Drabble Lab Round Seven: Frenzy
Hello Drabble-writers! This week’s theme is late because I was sitting in front of a microscope all morning. And we got a lot of entries right after I picked a winner; I’ll be picking something during the day on Wednesday so to be safe write yours by Tuesday night! But I think the two week schedule will work swimmingly from here on out.
And oh my goodness, there were a lot of good drabbles this round!
This one by shadoe89 made me cry, and very nearly won:
“I miss him, too. I miss him so much.”
“If I could be beside you two today I would, but I can’t watch that. I can’t be a part of it. I have to do what I believe is right.”
“I love you too, Mom.”
She hung up the phone and went to the bathroom. She dried her face and clipped her brother’s favorite necklace on, squeezing the Saturn pendant tightly. Then Emily grabbed her keys and walked to the front door, picking up her sign with ‘Death Penalty’ crossed out as she left.
This one, by scurvygirl, is just oh-so-adorable:
When Simone saw the red pen marks covering the page, she was certain she had been handed the wrong test. But no, her name was on top of the paper, in her handwriting. A lump rose in her throat as she realized her mistake. She hadn’t used her school issued textbook for the answers; she had referenced her father’s bedtime stories about dinosaurs and carbon dating. And those were not just stories. After all, he taught big kids at the college about evolutionary biology. She cleared her throat, stood up on her desk and shouted, “This test is a lie!”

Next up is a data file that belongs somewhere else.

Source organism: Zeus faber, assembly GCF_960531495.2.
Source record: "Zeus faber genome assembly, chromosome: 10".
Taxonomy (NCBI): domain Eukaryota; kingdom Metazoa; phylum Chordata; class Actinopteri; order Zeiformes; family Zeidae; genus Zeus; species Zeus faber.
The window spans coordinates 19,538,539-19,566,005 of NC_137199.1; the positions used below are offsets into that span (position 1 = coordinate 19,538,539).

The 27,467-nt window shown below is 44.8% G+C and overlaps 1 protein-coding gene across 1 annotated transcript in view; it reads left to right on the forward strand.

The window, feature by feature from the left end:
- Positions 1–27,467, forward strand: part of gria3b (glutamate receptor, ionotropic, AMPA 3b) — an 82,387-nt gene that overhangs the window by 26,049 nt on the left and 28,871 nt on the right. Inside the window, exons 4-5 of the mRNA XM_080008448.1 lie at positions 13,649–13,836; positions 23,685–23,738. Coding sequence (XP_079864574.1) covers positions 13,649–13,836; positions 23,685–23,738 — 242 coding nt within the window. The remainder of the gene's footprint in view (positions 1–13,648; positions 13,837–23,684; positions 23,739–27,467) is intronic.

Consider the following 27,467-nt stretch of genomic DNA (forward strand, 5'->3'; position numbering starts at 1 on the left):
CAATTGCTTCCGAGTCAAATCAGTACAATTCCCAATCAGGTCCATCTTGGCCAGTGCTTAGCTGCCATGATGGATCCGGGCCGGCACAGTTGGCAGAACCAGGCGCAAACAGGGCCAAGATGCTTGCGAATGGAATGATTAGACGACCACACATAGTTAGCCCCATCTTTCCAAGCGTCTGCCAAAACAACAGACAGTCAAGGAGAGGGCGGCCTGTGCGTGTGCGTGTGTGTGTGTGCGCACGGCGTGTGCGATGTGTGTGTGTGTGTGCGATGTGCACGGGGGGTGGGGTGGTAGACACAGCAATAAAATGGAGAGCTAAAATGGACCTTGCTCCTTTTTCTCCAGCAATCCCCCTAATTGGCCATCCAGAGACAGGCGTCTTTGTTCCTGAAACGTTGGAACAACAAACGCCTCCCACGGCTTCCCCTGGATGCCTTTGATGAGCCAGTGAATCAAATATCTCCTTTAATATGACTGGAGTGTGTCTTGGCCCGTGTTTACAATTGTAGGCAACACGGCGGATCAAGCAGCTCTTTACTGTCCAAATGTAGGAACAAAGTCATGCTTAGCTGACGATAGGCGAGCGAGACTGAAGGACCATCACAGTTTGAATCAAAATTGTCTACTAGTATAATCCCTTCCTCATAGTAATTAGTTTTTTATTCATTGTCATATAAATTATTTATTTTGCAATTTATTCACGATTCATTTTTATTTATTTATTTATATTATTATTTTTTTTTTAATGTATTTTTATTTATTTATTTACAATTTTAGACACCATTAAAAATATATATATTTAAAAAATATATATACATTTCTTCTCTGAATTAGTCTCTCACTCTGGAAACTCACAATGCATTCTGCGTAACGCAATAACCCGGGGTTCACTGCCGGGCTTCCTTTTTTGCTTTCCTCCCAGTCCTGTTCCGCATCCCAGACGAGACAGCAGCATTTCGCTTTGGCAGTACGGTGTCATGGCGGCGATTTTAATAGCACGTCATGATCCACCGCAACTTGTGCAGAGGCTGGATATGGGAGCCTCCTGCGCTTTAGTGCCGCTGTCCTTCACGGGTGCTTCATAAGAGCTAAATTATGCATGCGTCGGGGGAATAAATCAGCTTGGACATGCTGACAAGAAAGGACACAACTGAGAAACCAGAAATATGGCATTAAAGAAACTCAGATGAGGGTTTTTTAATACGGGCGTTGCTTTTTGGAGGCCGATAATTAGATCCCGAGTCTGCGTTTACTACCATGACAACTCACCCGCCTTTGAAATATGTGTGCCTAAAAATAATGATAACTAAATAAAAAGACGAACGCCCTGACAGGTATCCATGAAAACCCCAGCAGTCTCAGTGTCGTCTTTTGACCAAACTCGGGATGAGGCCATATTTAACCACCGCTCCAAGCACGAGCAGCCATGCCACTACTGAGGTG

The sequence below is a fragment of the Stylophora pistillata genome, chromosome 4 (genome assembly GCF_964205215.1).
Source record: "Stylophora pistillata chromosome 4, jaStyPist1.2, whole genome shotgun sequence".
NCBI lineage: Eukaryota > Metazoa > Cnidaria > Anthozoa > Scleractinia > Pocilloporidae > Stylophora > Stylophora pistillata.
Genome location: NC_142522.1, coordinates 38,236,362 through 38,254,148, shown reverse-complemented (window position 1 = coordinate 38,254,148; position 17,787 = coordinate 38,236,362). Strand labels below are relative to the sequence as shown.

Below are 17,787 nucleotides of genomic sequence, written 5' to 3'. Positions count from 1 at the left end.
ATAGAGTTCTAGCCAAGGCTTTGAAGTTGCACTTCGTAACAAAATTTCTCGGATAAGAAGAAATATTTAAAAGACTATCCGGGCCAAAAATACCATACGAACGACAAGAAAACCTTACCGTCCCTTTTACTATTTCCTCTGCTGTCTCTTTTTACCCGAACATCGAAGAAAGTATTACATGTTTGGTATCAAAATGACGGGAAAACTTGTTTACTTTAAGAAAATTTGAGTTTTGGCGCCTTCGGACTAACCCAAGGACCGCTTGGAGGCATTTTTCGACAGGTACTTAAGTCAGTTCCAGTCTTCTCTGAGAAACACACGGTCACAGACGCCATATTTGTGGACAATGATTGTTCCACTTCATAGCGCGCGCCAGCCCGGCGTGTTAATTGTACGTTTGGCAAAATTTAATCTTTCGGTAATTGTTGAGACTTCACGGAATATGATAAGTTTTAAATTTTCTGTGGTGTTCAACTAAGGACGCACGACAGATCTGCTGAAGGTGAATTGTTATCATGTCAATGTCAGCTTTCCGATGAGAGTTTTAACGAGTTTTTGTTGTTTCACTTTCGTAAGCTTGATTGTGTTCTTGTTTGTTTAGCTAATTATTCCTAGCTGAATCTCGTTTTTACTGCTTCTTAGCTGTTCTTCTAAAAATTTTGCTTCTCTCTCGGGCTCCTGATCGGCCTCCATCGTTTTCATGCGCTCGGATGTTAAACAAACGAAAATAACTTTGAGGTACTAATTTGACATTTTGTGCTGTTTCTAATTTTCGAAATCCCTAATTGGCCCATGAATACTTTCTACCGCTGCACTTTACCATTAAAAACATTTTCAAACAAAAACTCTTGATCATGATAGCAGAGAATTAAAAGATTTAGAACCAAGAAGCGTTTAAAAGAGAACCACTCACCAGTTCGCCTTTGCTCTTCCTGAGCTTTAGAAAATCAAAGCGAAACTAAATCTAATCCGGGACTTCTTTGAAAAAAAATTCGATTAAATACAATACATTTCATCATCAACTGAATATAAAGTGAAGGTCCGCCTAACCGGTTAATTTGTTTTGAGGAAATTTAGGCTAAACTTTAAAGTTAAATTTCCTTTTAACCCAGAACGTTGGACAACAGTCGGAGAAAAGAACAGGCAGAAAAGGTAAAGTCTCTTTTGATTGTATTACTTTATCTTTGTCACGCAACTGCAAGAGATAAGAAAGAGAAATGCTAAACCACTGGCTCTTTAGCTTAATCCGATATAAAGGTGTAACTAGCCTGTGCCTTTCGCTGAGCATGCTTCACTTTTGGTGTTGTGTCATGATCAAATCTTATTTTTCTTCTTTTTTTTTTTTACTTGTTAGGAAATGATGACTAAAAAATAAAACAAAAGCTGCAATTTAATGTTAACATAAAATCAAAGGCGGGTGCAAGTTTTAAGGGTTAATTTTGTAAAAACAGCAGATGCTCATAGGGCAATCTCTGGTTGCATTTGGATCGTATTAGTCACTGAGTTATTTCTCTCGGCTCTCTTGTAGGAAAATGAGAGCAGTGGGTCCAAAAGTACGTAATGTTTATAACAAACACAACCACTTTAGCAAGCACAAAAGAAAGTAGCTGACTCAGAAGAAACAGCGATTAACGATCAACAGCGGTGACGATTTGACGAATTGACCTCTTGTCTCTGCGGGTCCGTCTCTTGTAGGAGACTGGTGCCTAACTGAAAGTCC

I loved the pacing in this one, by Brian G:
I gaze into the middle distance – my eyes on the target. Stealth is the key here. I tamp down my fear. After all, my enemy can’t see me from this angle… can they? Slow steps. Quiet steps. Closer. Everything will be over before they ever notice. Even closer. Push down the fear. I raise my weapon to my shoulder. Another step. Just one more.
My enemy shifts – I react.
I breathe a sigh of relief, walk to the kitchen and throw the rolled up newspaper in the trash – six legs twitching as the lid slams shut.
And this round’s winner is Coelecanth, for a story which (it turns out) was inspired by truth:
The old detective stood back as the beat cop took my statement.
“….and you hit him in the *arm*? “
The implication of his emphasis was clear: why didn’t you hit him in the head?
I refrained from saying that even if it had occurred to me I probably wouldn’t have done it. The money wasn’t mine.
Later the detective laid an avuncular arm over my shoulders and asked: “Have you ever been stabbed?”
“You don’t want to be!”, giving me a little shake. “You think about that next time.”
Why did they both assume I had time to think?
The theme for this week is frenzy.
Thanks for the kind words!
I love the picture Brian, thanks!
My first thought was “Noice!”
My second was: “He didn’t have a hat.”
And my third was: “He should have had a hat. Fuck it, I don’t remember what he was wearing so that’s how I’m going to remember him.” 🙂